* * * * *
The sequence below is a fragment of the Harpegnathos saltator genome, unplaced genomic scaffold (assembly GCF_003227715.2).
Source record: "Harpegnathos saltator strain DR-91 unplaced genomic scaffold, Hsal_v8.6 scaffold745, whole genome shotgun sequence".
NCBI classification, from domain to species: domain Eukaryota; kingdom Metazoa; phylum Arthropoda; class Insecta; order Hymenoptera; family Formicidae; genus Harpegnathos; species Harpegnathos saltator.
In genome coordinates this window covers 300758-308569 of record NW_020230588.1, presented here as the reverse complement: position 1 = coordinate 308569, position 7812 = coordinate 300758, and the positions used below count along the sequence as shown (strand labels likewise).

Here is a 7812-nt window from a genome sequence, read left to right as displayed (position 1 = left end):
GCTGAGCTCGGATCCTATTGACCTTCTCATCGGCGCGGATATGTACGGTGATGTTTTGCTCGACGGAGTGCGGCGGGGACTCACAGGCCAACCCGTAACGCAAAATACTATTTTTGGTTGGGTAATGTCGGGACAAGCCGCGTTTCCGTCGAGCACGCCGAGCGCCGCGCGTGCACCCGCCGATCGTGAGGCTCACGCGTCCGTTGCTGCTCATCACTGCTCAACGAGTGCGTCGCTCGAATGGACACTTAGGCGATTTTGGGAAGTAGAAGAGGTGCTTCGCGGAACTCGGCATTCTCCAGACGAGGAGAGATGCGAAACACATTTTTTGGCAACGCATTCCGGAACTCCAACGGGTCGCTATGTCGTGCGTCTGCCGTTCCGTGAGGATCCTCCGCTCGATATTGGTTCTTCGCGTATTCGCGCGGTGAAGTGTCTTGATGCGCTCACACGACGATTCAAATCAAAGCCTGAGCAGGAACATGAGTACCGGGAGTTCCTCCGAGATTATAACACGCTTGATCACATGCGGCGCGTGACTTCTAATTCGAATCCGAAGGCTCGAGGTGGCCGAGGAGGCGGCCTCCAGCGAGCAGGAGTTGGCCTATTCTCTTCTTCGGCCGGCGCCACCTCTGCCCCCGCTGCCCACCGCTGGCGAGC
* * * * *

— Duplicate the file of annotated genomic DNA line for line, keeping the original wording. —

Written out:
The sequence below is a fragment of the Harpegnathos saltator genome, unplaced genomic scaffold (assembly GCF_003227715.2).
Source record: "Harpegnathos saltator strain DR-91 unplaced genomic scaffold, Hsal_v8.6 scaffold745, whole genome shotgun sequence".
NCBI classification, from domain to species: domain Eukaryota; kingdom Metazoa; phylum Arthropoda; class Insecta; order Hymenoptera; family Formicidae; genus Harpegnathos; species Harpegnathos saltator.
In genome coordinates this window covers 300758-308569 of record NW_020230588.1, presented here as the reverse complement: position 1 = coordinate 308569, position 7812 = coordinate 300758, and the positions used below count along the sequence as shown (strand labels likewise).

Here is a 7812-nt window from a genome sequence, read left to right as displayed (position 1 = left end):
GCTGAGCTCGGATCCTATTGACCTTCTCATCGGCGCGGATATGTACGGTGATGTTTTGCTCGACGGAGTGCGGCGGGGACTCACAGGCCAACCCGTAACGCAAAATACTATTTTTGGTTGGGTAATGTCGGGACAAGCCGCGTTTCCGTCGAGCACGCCGAGCGCCGCGCGTGCACCCGCCGATCGTGAGGCTCACGCGTCCGTTGCTGCTCATCACTGCTCAACGAGTGCGTCGCTCGAATGGACACTTAGGCGATTTTGGGAAGTAGAAGAGGTGCTTCGCGGAACTCGGCATTCTCCAGACGAGGAGAGATGCGAAACACATTTTTTGGCAACGCATTCCGGAACTCCAACGGGTCGCTATGTCGTGCGTCTGCCGTTCCGTGAGGATCCTCCGCTCGATATTGGTTCTTCGCGTATTCGCGCGGTGAAGTGTCTTGATGCGCTCACACGACGATTCAAATCAAAGCCTGAGCAGGAACATGAGTACCGGGAGTTCCTCCGAGATTATAACACGCTTGATCACATGCGGCGCGTGACTTCTAATTCGAATCCGAAGGCTCGAGGTGGCCGAGGAGGCGGCCTCCAGCGAGCAGGAGTTGGCCTATTCTCTTCTTCGGCCGGCGCCACCTCTGCCCCCGCTGCCCACCGCTGGCGAGC